Is Politifact Biased Against Republicans?

by John Sides on May 29, 2013 · 9 comments

in Media,Political Parties

A leading media fact-checking organization rates Republicans as less trustworthy than Democrats, according to a new study by the Center for Media and Public Affairs (CMPA) at George Mason University. The study finds that PolitiFact.com has rated Republican claims as false three times as often as Democratic claims during President Obama’s second term. Republicans continue to get worse marks in recent weeks, despite controversies over Obama administration statements on Benghazi, the IRS and the AP.

According to CMPA President Dr Robert Lichter, “While Republicans see a credibility gap in the Obama administration, PolitiFact rates Republicans as the less credible party.”


From this press release.  This is nothing new.  Almost 4 years ago, I found the same pattern in Politifact’s scoring of claims during the health care debate. But as I noted in that post and as Brendan Nyhan quickly pointed out regarding this CMPA study, you can’t draw any firm conclusions from this exercise. Politifact isn’t randomly sampling the statements of Republicans and Democrats.  They’re just examining statements they consider particularly visible, influential, or controversial.  The data are consistent with any number of interpretations and so we can’t say all that much about the truthfulness of political parties, about any biases of Politifact, etc.

{ 9 comments }

REM May 29, 2013 at 9:40 am

I assume there’s a president versus the out party bias in the data. Politifacts is selecting on the dependent variable (outrageousness of the statement). When the president says something the rest of his party tends to be quiet or modest in their reaction. But for the out party it’s open season. Is the fact that Ted Cruz and Michelle Bachman say silly and unreasonable things really proof that Republicans are less well acquainted with the truth? Also if there are 5 reactions to a presidential statement by Dems and 20 reactions to a presidential statement from the Republicans and you only look at the 2 most extreme to Republican statements I’m not surprised this shows up. At some point we will see what they find when the Reps are running the show..

Chris May 29, 2013 at 9:42 am

“The data are consistent with any number of interpretations and so we can’t say all that much about the truthfulness of political parties, about any biases of Politifact, etc.”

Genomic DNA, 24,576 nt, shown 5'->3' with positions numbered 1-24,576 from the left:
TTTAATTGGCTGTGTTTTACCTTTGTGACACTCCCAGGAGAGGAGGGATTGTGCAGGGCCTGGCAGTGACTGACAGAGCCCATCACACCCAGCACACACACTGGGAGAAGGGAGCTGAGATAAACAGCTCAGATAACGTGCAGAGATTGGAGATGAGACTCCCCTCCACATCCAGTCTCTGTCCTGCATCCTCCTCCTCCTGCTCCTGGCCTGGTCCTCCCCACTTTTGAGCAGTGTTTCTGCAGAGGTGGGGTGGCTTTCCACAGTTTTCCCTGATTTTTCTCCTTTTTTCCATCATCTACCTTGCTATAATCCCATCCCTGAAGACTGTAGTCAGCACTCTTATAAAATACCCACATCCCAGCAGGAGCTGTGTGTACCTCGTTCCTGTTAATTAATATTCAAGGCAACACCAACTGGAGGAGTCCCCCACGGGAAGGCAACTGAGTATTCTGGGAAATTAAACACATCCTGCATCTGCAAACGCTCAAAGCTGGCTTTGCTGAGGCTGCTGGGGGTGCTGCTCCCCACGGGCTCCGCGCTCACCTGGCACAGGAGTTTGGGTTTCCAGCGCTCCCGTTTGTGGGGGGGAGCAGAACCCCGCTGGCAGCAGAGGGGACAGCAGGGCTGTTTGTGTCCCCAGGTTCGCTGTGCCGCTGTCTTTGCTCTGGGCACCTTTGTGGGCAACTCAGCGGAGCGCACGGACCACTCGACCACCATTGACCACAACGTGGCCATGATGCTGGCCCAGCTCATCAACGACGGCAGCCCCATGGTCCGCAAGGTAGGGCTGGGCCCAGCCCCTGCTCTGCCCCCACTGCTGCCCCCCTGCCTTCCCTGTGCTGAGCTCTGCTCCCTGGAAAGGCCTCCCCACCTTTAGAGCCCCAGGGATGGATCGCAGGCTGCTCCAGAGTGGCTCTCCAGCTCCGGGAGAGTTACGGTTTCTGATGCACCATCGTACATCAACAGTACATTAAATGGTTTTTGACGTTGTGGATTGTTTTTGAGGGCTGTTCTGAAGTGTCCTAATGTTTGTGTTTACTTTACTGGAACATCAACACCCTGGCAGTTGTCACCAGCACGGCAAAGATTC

LOL.

Matt May 29, 2013 at 11:46 am

Ummm, yeah… How about the obvious one? When the GOP pushes hard to get some meme out, it’s almost always a lie. When the Democrats do it, it s sometimes a lie, but not nearly as often. As for cause…

Could, just maybe, can’t know for sure, be related to the fact that to be a modern American conservative with a hint of critical thinking skills your whole political philosophy has to be based on cognitive dissonance (i.e. lying to yourself to make sense of your basic beliefs). If you practice such lying every waking moment of every day, maybe it comes easier to look convincing doing it in front of the cameras?

Maurice de Sully May 29, 2013 at 2:45 pm

Matt, given your exemplary critical thinking skills you no doubt have a source that establishes the claim in your first paragraph, correct? A critical thinker would surely be uncomfortable with analysis that is premised on an unsupported claim. Particularly so when commenting in a a forum that promotes scientific discussion. With the claim’s “obvious” nature, I assume you’ll have some trouble selecting the single, best source to substantiate the charge. I appreciate in advance you accepting the burden.

Let me know which one you settle on.

Stephen May 29, 2013 at 9:16 pm

Death panels. Your move.

Todd Phillips May 29, 2013 at 3:41 pm

If politifact can’t easily determine what the truth is and people on this site argue about whether other readers might know the truth, how can the general public possibly know the truth?

The truth is that our political system is infinity complex, and the most fundamental problem with our democracy is that we have this deranged idea that people are supposed to be informed and have opinions about things. This expectation creates a gigantic threat to our freedom because we are at the mercy of those who are in power (and who put them in power) and can freely lie to us.

This is not democracy. And if you think it is, it is simply because you are defining it as such because it looks like an idealized version of democracy, not because it is. It’s a fantasy. Individual citizens are powerless.

Chaz May 30, 2013 at 5:20 am

When a headline ends with a question mark, the answer is always no.

Dean May 30, 2013 at 7:57 am

Outsiders make more extreme statements than people who have power. Some of Politifact’s state-level ratings go the other way. Scott Walker, the Republican governor of Wisconsin, scored higher than his opponents during the recall campaigns.
Politfact makes some rulings that are strange for either side. They gave Obama a “Pants on fire” rating for saying that Romney wanted to fire Big Bird. Romney’s cuts would have removed him from the federal payroll, so the statement was at least technically true.

Jordan Ragusa May 30, 2013 at 10:40 am

Here’s some more on PolitiFact and the “truthfulness” of lawmakers:

http://rule22.wordpress.com/2013/05/30/are-members-of-congress-truthful-a-response-to-the-politifact-study/

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